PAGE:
Saturday, January 13, 2018

Ham Radio Ops In the Cold

So a week later than I planned on, I finally made it out on to the ice of the Eastern Irrigation prairie reservoir that I had been wanting to visit for some time, the reservoir located northeast of Bassano Alberta. Once on the ice I planned on operating portable HF with my manpack that is equipped with a Yaesu FT-897D and a 10-40 meter MagLoop antenna. While operating on 20 meters and running some tests in regards to how the transceiver batteries survive in the cold, I also planned on doing some fishing through hard water, so I had my ice-fishing equipment along as well.

Earlier in the morning before leaving Calgary, I had checked on the forecast for the Bassano area, and found the temperature was sitting at -20 Celsius. As I cleared the outskirts of Calgary, the temperature on my truck thermometer was indicating -7 Celsius, but started falling as I headed east on the TransCanada highway. 

Not taking any chances as to where the temperature might go, or if I ran in to problems, I had my truck loaded with the survival gear that I felt I should have with me, including my heavy winter sleeping bag, as you never know what could happen, and it is better to be prepared for the unexpected than not.
I enjoyed the drive east on highway 1 in the pre-dawn darkness, as I had good company along in the form of the radios mounted in the radio stack of my mobile, the transceivers tuned to the various frequencies of interest to me.

The temperatures over the last week had been recorded as low as -30 Celsius, making it too cold for either ice fishing or working HF with my manpack that I don't leave home without.
You could say...."what a pansy, what's a little cold if your dressed for it!"
Your right, what's a little cold if your dressed for it, and I have spent a lot of time tramping around in the winter when the temperature has been in the -30 Celsius range and colder.

Problem is that when it comes to operating an HF transceiver like the Yaesu FT-897D as seen in the photo, you need to have use of your fingers at times, and that means removing your mitts or gloves, and at that point one's fingers don't necessarily want to work properly for some reason!
Of course there are other challenges while operating HF with a portable setup such as I was using on this day, the batteries being the big one. During the time that I've been spending out in the extreme cold lately operating HF, I am finding that when it comes to the type of batteries that perform best at below freezing temperatures, the Metal Nickel Hydride (NiMH) batteries that are located in the battery tray of my 897D, are not the best choice for cold weather performance.

The batteries that were being subjected to the -17 Celsius temperatures on this day, and after several hours out on the ice, were complaining bitterly!
Of course its easy to figure out why when you do the research on the various types of batteries that you may find yourself using.
If you were to operate the FT-897D with the NiMH batteries at approximately -27 Celsius temperatures, the batteries lose 50% of their AH capacity decreasing the performance of the transceiver tremendously!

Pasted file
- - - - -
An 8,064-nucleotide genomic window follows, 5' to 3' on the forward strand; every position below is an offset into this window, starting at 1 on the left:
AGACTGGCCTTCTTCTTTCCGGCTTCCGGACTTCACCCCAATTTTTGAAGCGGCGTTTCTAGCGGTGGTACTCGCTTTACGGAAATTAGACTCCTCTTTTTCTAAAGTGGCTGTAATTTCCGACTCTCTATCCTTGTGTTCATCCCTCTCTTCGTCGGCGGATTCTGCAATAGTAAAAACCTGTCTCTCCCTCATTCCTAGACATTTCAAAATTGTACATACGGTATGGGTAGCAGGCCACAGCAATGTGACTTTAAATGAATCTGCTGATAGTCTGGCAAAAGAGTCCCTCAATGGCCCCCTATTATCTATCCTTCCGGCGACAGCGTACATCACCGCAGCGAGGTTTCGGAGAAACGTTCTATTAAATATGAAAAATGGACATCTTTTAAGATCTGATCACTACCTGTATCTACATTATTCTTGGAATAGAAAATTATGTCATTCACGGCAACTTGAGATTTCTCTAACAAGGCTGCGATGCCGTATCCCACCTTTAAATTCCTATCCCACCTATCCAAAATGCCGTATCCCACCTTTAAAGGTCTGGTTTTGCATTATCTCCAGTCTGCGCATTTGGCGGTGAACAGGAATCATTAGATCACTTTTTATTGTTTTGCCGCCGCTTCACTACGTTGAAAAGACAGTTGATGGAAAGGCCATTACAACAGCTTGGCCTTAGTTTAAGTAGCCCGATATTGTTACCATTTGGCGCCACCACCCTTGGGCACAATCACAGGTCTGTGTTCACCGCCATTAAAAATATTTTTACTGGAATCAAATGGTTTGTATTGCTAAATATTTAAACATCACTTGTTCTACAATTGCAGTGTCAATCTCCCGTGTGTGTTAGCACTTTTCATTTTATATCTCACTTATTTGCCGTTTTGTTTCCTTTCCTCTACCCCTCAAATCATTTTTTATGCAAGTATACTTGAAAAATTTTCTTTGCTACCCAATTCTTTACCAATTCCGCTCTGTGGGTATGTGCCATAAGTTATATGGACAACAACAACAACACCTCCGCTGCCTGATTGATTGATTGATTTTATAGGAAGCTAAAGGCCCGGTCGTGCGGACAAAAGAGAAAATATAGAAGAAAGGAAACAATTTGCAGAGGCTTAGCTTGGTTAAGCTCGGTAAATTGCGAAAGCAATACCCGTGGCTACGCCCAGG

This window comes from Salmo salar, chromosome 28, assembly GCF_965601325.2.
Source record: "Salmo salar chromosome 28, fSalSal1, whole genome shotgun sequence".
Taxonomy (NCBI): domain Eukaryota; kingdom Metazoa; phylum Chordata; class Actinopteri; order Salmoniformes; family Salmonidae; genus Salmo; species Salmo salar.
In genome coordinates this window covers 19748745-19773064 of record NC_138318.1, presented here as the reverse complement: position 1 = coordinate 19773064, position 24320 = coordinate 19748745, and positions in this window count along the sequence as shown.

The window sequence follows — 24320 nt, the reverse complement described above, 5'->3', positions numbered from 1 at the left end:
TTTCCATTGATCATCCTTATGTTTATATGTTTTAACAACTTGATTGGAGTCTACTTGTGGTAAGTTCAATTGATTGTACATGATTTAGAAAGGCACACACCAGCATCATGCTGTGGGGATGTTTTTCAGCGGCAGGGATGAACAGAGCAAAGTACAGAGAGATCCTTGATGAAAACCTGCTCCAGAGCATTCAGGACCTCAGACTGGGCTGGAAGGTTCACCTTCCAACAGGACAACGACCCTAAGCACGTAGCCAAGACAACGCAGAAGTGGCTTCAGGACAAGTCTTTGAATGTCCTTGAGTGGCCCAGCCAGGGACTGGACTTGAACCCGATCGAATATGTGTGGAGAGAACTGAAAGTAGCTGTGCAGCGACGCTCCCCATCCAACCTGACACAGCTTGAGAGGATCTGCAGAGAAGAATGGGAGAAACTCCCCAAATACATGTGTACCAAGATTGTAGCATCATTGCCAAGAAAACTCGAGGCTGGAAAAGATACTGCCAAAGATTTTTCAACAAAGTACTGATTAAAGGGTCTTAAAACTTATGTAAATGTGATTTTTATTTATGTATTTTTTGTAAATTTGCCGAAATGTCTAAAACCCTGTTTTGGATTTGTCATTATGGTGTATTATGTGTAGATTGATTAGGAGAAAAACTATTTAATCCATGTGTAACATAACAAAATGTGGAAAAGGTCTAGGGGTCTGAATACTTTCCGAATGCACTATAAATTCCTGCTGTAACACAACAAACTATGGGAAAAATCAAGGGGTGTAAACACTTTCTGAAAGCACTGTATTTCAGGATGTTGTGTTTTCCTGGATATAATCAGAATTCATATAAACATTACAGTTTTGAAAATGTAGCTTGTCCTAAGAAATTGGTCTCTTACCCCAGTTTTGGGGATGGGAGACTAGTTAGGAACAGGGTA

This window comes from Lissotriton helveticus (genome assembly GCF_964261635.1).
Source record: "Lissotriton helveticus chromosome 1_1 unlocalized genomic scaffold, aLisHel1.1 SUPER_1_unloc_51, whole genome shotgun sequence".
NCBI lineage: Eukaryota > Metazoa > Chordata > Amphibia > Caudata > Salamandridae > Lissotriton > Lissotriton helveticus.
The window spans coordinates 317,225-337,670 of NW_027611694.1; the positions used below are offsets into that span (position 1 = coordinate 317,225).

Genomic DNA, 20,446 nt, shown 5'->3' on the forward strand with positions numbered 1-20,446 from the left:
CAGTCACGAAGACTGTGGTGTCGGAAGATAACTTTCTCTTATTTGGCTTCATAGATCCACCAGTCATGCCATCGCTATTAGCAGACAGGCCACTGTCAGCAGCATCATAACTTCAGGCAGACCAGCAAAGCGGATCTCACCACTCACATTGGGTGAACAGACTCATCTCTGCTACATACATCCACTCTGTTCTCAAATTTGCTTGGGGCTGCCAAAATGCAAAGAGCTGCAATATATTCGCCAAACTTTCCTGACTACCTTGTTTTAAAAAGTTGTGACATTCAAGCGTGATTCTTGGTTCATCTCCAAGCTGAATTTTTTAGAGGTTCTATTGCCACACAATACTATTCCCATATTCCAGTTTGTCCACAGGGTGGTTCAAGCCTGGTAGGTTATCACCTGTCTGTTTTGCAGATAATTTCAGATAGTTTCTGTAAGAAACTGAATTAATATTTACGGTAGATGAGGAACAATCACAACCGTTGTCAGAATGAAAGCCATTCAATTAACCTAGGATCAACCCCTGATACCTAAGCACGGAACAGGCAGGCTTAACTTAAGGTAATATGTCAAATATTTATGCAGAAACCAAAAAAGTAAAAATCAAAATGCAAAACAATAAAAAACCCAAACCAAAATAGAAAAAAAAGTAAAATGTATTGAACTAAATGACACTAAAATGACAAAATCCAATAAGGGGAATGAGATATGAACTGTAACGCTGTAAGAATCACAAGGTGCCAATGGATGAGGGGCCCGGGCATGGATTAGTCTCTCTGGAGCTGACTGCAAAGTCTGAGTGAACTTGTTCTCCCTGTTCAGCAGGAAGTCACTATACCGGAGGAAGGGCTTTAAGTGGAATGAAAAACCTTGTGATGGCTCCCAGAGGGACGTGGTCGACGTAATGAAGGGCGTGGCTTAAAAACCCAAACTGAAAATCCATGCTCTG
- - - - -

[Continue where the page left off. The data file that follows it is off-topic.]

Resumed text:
Interestingly enough, I also have an external battery pack for the FT-897D that contains gel batteries, and I find that the gel batteries perform better under similar extreme cold temperature operating conditions, when compared to the internal batteries located in the battery tray of the FT-897D, both types of battery packs identical in their AH ratings.

While experimenting with different ways of retaining the performance of the batteries under extreme cold conditions, I found an interesting way of keeping the external battery pack with its gel batteries performing the way I wished for. It was as simple as placing the battery pack inside one of my extra day-packs with a 1/2 doz chemical hand warmers that are activated. With the power cord routed through the partially open zipper of the day-pack, and connected up to the FT-897D, the performance increase on this -17 Celsius day was a joy to behold!

On the other hand, the lithium-ion battery packs being used with my DSLR camera bodies are proving to perform better than comparably sized NiMH batteries while being subjected to extreme cold temperatures for hours on end. Of course I don't think I'm prepared to pony up the price of lithium-ion battery packs that are capable of powering my FT-897D at this time.

Ice fishing has its challenges as well, as even with the temperatures that I was experiencing on this day, I was kept busy removing ice forming in the holes that I had cut through the ice, as the ice forming around the line, kept freezing the line in place, creating problems with strikes from fish.

When I needed a break from making contacts on 20 meters with my manpack, or possibly because I needed some hot liquids inside of me,  I kept my pack stove handy for brewing a cup of tea that I laced with lots of milk and honey making for a delicious brew. Of course a cup of homemade soup hit the spot also!

All in all it was an interesting and fun day out playing radio on frozen water, and I again came away with good information in regards to operating portable radio under extreme conditions.

Far Shores 

NOTE..... All photos expand.


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